At Benchmark today we are in possession of a significant and growing body of non-public information about money managers, brokers and other financial service providers. This non-public information is information the SEC either already has and chooses to ignore or does not possess. Due to legal considerations, we cannot broadly disseminate this information to the general public. A government regulatory agency can provide such information to the public without the constant threat of litigation. Yet the SEC is not stepping to the plate.

A Shift from Compelling to Thwarting Disclosure

Over the years, the SEC has subtly shifted from its traditional role of compelling disclosure to obstructing efforts to speed and broaden the flow of material information to investors. Today certain industries hide behind the limited disclosure requirements of the federal securities laws as a defense against greater disclosure. They provide the public all the SEC requires, nothing more, even though vastly superior disclosure is possible.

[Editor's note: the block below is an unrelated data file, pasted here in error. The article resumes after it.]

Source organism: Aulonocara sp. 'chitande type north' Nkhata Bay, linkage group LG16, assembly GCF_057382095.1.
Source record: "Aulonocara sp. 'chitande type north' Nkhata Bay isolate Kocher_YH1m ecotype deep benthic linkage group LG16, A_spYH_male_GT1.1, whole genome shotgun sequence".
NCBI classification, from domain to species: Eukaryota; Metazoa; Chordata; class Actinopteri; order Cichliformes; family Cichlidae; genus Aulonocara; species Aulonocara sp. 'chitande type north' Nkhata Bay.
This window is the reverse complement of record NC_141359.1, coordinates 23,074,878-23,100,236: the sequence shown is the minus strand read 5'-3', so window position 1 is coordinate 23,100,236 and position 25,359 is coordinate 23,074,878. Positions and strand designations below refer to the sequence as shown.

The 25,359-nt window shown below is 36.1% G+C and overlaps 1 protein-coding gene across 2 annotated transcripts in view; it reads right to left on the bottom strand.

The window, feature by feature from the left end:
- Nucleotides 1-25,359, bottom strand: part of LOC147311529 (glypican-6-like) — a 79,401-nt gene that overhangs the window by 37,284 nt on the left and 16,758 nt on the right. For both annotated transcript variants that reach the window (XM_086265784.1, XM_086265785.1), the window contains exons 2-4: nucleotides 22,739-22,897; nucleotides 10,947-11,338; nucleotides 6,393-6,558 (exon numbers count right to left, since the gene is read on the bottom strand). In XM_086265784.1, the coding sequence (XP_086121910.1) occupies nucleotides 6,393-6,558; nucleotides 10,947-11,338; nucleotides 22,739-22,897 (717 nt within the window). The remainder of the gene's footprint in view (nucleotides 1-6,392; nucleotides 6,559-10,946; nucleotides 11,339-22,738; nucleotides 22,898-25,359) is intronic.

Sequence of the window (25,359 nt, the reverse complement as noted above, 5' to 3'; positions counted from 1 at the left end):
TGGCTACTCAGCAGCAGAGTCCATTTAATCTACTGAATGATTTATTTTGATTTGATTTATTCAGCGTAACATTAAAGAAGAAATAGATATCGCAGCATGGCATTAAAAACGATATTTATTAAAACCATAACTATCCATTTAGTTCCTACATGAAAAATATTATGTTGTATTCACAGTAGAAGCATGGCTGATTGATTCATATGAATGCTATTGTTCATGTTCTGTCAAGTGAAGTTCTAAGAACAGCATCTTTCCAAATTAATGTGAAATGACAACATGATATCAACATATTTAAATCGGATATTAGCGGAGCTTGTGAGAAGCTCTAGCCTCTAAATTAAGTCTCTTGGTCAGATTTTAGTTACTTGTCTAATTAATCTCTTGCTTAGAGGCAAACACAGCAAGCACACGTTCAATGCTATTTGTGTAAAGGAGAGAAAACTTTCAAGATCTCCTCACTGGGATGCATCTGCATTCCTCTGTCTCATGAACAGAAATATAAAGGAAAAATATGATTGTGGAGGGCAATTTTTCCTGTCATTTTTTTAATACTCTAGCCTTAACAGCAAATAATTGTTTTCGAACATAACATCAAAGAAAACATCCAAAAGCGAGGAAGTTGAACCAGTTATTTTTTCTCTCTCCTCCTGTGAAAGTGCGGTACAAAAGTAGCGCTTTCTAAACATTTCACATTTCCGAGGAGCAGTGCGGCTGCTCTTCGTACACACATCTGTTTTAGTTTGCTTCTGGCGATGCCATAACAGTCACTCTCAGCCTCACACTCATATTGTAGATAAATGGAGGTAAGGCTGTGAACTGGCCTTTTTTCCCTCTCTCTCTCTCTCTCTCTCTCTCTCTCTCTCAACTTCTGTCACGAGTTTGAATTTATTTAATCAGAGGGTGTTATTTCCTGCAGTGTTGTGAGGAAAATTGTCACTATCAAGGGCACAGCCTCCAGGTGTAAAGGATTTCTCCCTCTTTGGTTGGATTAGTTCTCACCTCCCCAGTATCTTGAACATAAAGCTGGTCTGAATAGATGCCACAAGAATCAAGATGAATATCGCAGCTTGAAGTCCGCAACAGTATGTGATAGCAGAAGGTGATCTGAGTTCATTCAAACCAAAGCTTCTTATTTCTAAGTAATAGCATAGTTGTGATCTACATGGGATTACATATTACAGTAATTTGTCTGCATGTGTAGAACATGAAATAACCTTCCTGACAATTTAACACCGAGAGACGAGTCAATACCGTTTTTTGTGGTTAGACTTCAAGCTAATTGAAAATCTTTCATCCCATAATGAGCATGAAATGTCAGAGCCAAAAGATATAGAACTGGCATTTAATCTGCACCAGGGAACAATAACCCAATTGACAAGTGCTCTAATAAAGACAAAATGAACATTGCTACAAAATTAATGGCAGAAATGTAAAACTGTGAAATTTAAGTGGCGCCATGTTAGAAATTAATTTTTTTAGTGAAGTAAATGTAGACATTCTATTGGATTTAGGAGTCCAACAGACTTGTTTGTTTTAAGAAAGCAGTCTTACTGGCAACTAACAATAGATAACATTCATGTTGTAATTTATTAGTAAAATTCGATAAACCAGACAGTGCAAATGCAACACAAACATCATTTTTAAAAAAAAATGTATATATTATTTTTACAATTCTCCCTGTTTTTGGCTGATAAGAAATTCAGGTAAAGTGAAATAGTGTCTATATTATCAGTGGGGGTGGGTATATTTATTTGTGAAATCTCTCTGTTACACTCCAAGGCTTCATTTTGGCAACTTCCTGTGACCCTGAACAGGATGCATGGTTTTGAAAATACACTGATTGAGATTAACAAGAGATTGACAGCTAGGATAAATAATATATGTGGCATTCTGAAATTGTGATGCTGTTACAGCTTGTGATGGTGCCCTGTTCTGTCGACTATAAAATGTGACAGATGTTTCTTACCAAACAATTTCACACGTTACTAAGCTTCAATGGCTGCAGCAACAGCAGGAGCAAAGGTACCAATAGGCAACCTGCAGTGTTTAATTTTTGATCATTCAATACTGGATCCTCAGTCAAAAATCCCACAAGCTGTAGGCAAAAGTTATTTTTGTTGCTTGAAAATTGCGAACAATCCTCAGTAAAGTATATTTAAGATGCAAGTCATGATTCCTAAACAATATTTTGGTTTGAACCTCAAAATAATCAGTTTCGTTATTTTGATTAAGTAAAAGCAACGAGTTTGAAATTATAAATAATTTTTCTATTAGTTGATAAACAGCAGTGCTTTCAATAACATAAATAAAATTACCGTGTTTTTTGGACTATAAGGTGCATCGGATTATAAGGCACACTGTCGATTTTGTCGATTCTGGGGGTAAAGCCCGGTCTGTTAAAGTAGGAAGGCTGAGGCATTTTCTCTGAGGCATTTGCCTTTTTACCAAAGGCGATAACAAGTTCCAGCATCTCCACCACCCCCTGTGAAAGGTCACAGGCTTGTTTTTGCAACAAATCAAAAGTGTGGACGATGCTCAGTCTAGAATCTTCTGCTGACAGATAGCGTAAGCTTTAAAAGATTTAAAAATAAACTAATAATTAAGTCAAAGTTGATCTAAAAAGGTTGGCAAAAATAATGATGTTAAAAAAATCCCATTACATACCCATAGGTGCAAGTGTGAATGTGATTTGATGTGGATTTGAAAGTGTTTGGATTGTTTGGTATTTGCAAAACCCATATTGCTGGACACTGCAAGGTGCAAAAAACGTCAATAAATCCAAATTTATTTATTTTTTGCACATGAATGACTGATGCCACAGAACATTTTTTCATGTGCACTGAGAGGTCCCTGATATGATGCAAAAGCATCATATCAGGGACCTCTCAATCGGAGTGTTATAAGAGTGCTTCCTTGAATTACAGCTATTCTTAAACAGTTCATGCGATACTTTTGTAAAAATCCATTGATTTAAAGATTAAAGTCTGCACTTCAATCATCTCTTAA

The Commission is largely irrelevant to institutional investors today and is of limited utility to retail investors. It is plummeting to the status of the Better Business Bureau, i.e., an organization only the most naïve believe protects their interests from unscrupulous corporations.

The Commission has lost its sense of purpose as its organizational structure and traditional manner of operating have become increasingly inappropriate to pursuing its stated mission, i.e., the protection of investors, in today’s world. It’s not too late for the Commission to reevaluate its tactics and implement strategic changes. The big question is whether anyone in Washington or on Wall Street wants that to happen. Chattanooga ends Pension Fight







This article comes from Pension fraud Investigations, money management abuse
http://www.benchmarkalert.com